Kasabian are back with yet another hotly anticipated album, this time their fifth with 48:13. A decade on from their debut; this album looks to be a stripped back and hard hitting affair with Serge Pizzorno talking of how they’ve stripped layers back rather than add things on. Amongst other things I can imagine this more streamlined sound accentuating Tom’s provocative and in your face vocals. This should also signal another change of direction from the Leicester band who are not known for hanging around with a sound for a few albums. This has generally worked well for them and they’ve maintain a lot of their commercial success in the process, yet it is never a guarantee of a solid album  and given their experience and reputation, this album will probably be their most painstakingly analysed yet.

The first track to emerge from the album was ‘Eez-eh’ It features a reverberating trance beat, expanded percussion and an undulating, vibrated bass line. On top of this is a slightly wacky and eccentric style that’s born out of the songs structure and progression. Musically it’s a different route for them and it’s catchy and rapid. The vocals though, really seem out of kilter with the whole song and are poorly produced when you consider the music behind it. It sort of detaches the song from itself. Some of the lyrics are pretty humorous and a little witty too. The main identifiable difference is how there is no real musical flow but more of a beat laden chant about it. It’s such a change that people’s automatic reaction is to criticize, but it should be given a chance, though you’d expect much stronger and better delivered singles from them despite the undeniable punch it packs. ‘Bumblebeee’ explodes into motion with crashing percussion, grating guitars and vocal chants and sinister shouts that reverb through the colliding sounds. Tom’s vocals are heavily distorted as a fires out the lyrics of the chorus. The song all so easily falls into a neat and more gradual progression and feel of the verses with the nudging synths and sharp percussion along with the clean vocal sound. The build up of sound back towards the chaotic chorus is something that can almost never fail, but they’ve done well to maintain a vague connection between the structure of the verse and chorus. It’s just that the chorus is positively mental in comparison. The transitions are what make this song and they’ve released their importance and emphasised them to great effect.

‘Glass’ sees Serge take the lead with the vocals and the feel of the track is much more expansive and growing than the direct hits of the previous two tracks. Grinding electronic pulses open the track before giving way to echoed, wiry guitars and washed out synths and echo. Serge’s vocals continue to expand the sound, recorded in a distant and airy fashion. The verses evoke images of medieval rhymes and ballads in a chilling and detached state. These are backed by march-like drums along occasional flurries of acute synth blasts that become a pulverized infusion. The lyrics are delivered in an environment befitting them. Talking of how we don’t fight things we don’t agree with and ‘going nowhere fast’ as a result. The spoken word at the end focuses upon this and the instrumentals rotate out to a conclusion, leaving the words in isolation. ‘Glass’ is a track with real potency that is matched by it’s thought provoking lyrics. ‘Clouds’ slowly comes to life via phonically and sonically charged synths that turn into grinding oscillations before beginning a more guitar driven remainder of the song with a rumbling rhythm section and fuzzy sounding bass line. The songs leads up to pronounced guitars solos, flanked by flashing and rotating synths. Tom and Serge’s vocals in unison have a slight echo on them and they usher in the electronically charged bursts of power and sound that kick the song on to it’s conclusion. An unsymmetrical structure and layout that they utilise to keep the song fresh and intriguing throughout. Dramatic and anthemic strings and brass are used to open ‘Stevie’ before launching into a heavily distorted and reverberating guitar and these come together in the chorus. They master the more built up instrumental moments just as well as the barer situations and the transitions between them but this song is designed more for a never ending sea of people to sing back at them more than anything else and it works exceptionally well in that sense. ‘Bow’ features Serge again and the undulating spring of the riff leading the song in creates the atmosphere for the hit in the chorus as he explores his vocal limits across shimming electronica. ‘Explodes’ begins with more electronic purity and features harpsichord like synths, brief EDM like bursts and drum samples and siren-like moog synths. Unlike the last album; 48:13 maintains it’s flow and urgency throughout. Each track is delivered faithfully to what they set out to do and for the most part it worked to maximum effect thanks to immaculate production on pretty much every track apart from ‘Eez-eh’; but that’s experimentation for you. With that in mind, you can only appreciate that they’re trying new things and not sitting in the musical comfort zone and I think this album is more of a natural step forward from their self titled debut and certainly one of their best.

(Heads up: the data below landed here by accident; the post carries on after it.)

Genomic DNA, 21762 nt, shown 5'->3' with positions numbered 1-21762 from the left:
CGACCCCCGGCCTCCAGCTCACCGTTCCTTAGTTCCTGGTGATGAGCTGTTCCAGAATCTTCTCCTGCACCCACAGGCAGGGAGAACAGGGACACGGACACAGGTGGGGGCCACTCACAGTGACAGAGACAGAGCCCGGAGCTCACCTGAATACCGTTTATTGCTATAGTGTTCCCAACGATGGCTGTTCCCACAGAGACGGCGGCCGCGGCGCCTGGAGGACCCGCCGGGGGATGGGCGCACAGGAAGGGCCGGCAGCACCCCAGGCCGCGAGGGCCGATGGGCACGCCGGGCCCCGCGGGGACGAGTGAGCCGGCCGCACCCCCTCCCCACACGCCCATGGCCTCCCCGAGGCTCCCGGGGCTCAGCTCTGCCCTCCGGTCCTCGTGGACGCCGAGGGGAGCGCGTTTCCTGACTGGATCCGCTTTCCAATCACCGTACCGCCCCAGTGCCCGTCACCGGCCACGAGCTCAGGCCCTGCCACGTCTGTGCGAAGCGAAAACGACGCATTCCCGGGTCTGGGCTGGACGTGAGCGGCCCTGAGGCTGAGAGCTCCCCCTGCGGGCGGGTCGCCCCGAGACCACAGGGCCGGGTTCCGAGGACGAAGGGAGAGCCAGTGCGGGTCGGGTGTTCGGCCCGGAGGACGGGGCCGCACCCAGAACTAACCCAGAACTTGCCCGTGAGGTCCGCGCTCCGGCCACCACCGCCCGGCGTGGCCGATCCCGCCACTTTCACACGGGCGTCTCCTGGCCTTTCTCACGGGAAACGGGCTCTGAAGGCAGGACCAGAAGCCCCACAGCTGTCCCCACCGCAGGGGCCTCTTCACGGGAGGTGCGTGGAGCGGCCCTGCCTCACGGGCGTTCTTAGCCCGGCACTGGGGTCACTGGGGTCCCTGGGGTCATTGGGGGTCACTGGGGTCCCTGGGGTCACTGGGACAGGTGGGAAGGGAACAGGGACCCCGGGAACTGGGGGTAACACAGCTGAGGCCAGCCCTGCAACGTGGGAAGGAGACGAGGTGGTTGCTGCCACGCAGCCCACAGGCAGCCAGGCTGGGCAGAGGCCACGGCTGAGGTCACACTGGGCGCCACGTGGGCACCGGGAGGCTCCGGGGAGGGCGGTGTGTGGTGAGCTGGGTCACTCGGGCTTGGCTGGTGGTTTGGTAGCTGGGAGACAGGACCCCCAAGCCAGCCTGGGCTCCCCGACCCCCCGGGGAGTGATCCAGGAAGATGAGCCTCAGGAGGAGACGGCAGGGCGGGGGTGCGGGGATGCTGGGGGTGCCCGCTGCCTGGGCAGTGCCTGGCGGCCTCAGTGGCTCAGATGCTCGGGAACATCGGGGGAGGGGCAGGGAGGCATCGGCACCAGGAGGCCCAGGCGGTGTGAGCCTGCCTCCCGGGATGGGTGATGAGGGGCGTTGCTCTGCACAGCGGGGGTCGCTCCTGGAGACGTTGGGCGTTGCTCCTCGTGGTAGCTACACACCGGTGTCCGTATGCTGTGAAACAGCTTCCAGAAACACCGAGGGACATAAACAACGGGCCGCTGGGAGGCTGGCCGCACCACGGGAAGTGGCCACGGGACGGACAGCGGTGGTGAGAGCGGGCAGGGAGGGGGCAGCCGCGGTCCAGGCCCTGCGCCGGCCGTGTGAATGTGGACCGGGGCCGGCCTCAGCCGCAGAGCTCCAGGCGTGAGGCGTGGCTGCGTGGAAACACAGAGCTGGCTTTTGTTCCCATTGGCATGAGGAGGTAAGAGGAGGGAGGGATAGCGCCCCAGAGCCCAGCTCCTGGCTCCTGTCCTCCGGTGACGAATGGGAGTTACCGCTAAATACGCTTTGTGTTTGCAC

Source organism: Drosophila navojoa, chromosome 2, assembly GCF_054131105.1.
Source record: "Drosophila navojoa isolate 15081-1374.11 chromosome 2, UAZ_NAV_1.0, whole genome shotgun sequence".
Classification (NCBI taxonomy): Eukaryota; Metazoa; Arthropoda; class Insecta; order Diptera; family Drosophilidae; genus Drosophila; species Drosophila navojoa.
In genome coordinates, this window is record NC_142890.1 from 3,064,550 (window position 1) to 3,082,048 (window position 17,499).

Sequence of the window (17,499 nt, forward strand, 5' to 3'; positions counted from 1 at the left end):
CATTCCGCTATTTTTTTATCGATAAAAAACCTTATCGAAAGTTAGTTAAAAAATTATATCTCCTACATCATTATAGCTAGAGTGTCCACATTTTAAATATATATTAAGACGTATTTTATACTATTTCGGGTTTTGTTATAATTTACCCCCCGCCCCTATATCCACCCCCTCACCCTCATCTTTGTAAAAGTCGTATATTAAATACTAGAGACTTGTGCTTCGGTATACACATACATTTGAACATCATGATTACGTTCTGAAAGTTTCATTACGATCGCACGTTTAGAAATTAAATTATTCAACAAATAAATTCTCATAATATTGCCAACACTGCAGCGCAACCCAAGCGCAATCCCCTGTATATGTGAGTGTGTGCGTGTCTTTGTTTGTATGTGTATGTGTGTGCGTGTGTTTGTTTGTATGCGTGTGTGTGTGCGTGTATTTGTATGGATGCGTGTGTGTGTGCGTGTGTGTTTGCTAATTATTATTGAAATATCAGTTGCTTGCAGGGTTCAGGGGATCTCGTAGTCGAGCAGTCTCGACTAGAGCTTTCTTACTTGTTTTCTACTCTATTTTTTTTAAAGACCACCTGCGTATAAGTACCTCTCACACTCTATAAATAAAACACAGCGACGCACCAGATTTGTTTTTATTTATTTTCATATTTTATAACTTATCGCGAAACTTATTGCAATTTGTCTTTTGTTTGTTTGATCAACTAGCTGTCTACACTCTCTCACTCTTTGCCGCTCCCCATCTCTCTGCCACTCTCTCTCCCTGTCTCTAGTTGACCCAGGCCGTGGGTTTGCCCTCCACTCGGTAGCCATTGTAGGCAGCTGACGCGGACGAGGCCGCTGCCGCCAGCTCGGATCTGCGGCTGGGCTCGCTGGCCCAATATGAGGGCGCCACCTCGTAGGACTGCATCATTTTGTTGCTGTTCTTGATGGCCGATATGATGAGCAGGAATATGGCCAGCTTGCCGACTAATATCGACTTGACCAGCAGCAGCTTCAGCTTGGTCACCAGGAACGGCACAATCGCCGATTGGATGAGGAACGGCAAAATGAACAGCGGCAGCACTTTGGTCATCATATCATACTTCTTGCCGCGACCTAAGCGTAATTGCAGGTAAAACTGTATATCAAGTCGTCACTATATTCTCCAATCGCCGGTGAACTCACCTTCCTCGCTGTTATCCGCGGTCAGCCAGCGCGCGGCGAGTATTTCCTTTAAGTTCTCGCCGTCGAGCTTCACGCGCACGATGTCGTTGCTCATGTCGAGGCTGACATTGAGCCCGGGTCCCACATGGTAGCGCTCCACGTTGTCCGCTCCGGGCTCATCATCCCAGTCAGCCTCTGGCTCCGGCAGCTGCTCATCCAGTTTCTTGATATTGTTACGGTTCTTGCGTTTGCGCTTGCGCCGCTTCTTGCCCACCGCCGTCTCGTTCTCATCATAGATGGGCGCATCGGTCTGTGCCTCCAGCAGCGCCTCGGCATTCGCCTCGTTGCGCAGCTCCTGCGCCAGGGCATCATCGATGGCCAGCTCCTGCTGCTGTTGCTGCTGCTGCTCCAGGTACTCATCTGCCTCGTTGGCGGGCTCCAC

Kasabian – 48: 13 = 8.5/10

Image from www.gigwise.com